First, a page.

Thursday, 3 September 2009

Can't or won't?

Interesting day today out trimming some of my regulars, and was discussing one pony with his owners, a lovely family who provide something akin to "pony paradise" for their horses :-)

This particular pony is a companion to their riding horse, and as he can't be ridden they are finding it hard to keep weight off him. He's quite a feisty little chap, and although not malicious can be pushy at times. They described the problems they had lunging him, and that they were thinking of getting a trainer to work at improving his manners on the lunge.

But what they described was more than just pony fidgets - they said when they put him on the lunge "he just leaves and we can't stop him".

As it happens, the pony has very weak front limb conformation with an incredibly narrow chest, and watching him trot up after his trim it occurred to me that his shape makes it incredibly difficult for him to balance on a circle because he just doesn't have the pectoral muscle to enable him to stabilise his front limbs properly. Talking it through with his owner, we came to the conclusion that most likely its not that he won't lunge - after all he is more than happy to be led out in hand, and stands politely to be trimmed - but possibly that he can't, and his only option is to "leave".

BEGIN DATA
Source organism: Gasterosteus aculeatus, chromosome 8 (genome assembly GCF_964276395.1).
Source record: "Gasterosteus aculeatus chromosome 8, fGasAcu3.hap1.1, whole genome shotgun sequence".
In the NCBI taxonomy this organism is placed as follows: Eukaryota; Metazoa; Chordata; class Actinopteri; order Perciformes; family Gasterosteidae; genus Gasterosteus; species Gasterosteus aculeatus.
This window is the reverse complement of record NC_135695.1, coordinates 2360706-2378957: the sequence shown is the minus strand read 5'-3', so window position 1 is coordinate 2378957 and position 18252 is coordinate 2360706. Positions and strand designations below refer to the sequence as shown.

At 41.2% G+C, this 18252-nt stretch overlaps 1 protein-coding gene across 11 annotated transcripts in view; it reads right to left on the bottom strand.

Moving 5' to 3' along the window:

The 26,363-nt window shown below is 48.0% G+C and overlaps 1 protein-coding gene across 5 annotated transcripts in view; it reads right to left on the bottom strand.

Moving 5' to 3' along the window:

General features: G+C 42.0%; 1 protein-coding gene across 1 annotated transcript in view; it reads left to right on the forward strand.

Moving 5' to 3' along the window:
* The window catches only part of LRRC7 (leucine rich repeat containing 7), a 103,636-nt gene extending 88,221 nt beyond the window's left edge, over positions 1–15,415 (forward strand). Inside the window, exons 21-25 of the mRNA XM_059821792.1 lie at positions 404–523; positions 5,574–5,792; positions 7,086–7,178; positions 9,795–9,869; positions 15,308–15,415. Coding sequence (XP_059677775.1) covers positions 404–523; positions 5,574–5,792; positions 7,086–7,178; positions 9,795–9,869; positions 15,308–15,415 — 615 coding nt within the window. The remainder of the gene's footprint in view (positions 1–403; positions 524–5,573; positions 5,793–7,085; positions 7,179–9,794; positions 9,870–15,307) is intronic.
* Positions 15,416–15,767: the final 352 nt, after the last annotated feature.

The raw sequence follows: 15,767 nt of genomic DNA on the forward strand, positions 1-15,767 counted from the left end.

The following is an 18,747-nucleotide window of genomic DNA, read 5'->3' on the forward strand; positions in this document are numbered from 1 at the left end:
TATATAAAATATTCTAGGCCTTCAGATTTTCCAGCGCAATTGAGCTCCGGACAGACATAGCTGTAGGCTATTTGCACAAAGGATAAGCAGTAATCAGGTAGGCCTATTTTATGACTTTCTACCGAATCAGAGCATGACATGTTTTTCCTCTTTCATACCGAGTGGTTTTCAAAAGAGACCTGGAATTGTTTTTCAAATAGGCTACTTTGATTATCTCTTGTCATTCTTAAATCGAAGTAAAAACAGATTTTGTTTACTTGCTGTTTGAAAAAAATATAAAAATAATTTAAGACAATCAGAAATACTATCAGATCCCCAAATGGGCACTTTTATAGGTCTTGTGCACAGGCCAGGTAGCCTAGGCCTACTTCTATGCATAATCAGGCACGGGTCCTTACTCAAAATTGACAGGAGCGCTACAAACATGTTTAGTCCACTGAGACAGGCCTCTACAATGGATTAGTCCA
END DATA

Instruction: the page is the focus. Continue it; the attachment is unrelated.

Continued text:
Of course, I'm not saying that ponies (or horses!) can't be monkeys sometimes, but what made it clearer in this pony's case is that he has very knowledgeable, consistent owners who have turned him into a very happy pony, so his behaviour on the lunge is uncharacteristic.

It reminded me that if an otherwise genuine horse appears to say "I won't", its always worth thinking about whether "won't" might in fact mean "can't".

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